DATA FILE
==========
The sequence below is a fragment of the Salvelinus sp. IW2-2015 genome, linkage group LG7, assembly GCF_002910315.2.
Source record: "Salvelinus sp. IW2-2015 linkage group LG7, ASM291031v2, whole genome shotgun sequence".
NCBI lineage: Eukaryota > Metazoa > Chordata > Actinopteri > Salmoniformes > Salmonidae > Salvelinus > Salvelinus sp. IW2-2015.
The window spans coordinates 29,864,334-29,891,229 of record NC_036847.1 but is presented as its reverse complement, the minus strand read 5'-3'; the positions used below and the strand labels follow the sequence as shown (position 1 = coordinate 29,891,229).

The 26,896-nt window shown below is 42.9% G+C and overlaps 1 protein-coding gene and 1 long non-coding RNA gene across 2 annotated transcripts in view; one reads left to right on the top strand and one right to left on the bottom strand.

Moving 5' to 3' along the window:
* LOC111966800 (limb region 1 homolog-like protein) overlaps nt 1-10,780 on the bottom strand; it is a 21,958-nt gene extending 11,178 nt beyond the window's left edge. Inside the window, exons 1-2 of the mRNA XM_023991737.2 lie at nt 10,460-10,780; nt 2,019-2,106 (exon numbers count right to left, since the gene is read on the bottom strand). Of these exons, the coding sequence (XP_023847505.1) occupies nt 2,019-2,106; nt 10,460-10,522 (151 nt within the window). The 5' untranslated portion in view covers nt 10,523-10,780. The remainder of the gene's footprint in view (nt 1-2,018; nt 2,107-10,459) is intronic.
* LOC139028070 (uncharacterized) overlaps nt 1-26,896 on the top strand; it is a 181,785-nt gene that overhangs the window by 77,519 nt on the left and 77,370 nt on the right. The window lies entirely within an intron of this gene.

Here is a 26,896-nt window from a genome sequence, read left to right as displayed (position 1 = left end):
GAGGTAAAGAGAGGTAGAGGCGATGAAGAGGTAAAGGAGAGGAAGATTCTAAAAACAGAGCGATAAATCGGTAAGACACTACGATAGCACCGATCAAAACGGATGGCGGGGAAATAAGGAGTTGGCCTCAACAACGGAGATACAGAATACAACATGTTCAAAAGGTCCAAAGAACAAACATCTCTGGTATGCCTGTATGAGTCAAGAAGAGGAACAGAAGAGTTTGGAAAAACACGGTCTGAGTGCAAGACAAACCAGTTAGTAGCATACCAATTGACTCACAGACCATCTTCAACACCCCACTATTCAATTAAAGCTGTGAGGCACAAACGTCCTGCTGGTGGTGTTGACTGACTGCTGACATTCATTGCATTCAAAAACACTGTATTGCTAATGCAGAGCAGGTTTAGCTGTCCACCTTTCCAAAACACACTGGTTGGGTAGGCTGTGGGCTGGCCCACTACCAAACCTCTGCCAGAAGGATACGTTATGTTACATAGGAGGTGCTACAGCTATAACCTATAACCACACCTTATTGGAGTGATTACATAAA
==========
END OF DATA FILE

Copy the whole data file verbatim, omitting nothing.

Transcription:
The sequence below is a fragment of the Salvelinus sp. IW2-2015 genome, linkage group LG7, assembly GCF_002910315.2.
Source record: "Salvelinus sp. IW2-2015 linkage group LG7, ASM291031v2, whole genome shotgun sequence".
NCBI lineage: Eukaryota > Metazoa > Chordata > Actinopteri > Salmoniformes > Salmonidae > Salvelinus > Salvelinus sp. IW2-2015.
The window spans coordinates 29,864,334-29,891,229 of record NC_036847.1 but is presented as its reverse complement, the minus strand read 5'-3'; the positions used below and the strand labels follow the sequence as shown (position 1 = coordinate 29,891,229).

The 26,896-nt window shown below is 42.9% G+C and overlaps 1 protein-coding gene and 1 long non-coding RNA gene across 2 annotated transcripts in view; one reads left to right on the top strand and one right to left on the bottom strand.

Moving 5' to 3' along the window:
* LOC111966800 (limb region 1 homolog-like protein) overlaps nt 1-10,780 on the bottom strand; it is a 21,958-nt gene extending 11,178 nt beyond the window's left edge. Inside the window, exons 1-2 of the mRNA XM_023991737.2 lie at nt 10,460-10,780; nt 2,019-2,106 (exon numbers count right to left, since the gene is read on the bottom strand). Of these exons, the coding sequence (XP_023847505.1) occupies nt 2,019-2,106; nt 10,460-10,522 (151 nt within the window). The 5' untranslated portion in view covers nt 10,523-10,780. The remainder of the gene's footprint in view (nt 1-2,018; nt 2,107-10,459) is intronic.
* LOC139028070 (uncharacterized) overlaps nt 1-26,896 on the top strand; it is a 181,785-nt gene that overhangs the window by 77,519 nt on the left and 77,370 nt on the right. The window lies entirely within an intron of this gene.

Here is a 26,896-nt window from a genome sequence, read left to right as displayed (position 1 = left end):
GAGGTAAAGAGAGGTAGAGGCGATGAAGAGGTAAAGGAGAGGAAGATTCTAAAAACAGAGCGATAAATCGGTAAGACACTACGATAGCACCGATCAAAACGGATGGCGGGGAAATAAGGAGTTGGCCTCAACAACGGAGATACAGAATACAACATGTTCAAAAGGTCCAAAGAACAAACATCTCTGGTATGCCTGTATGAGTCAAGAAGAGGAACAGAAGAGTTTGGAAAAACACGGTCTGAGTGCAAGACAAACCAGTTAGTAGCATACCAATTGACTCACAGACCATCTTCAACACCCCACTATTCAATTAAAGCTGTGAGGCACAAACGTCCTGCTGGTGGTGTTGACTGACTGCTGACATTCATTGCATTCAAAAACACTGTATTGCTAATGCAGAGCAGGTTTAGCTGTCCACCTTTCCAAAACACACTGGTTGGGTAGGCTGTGGGCTGGCCCACTACCAAACCTCTGCCAGAAGGATACGTTATGTTACATAGGAGGTGCTACAGCTATAACCTATAACCACACCTTATTGGAGTGATTACATAAA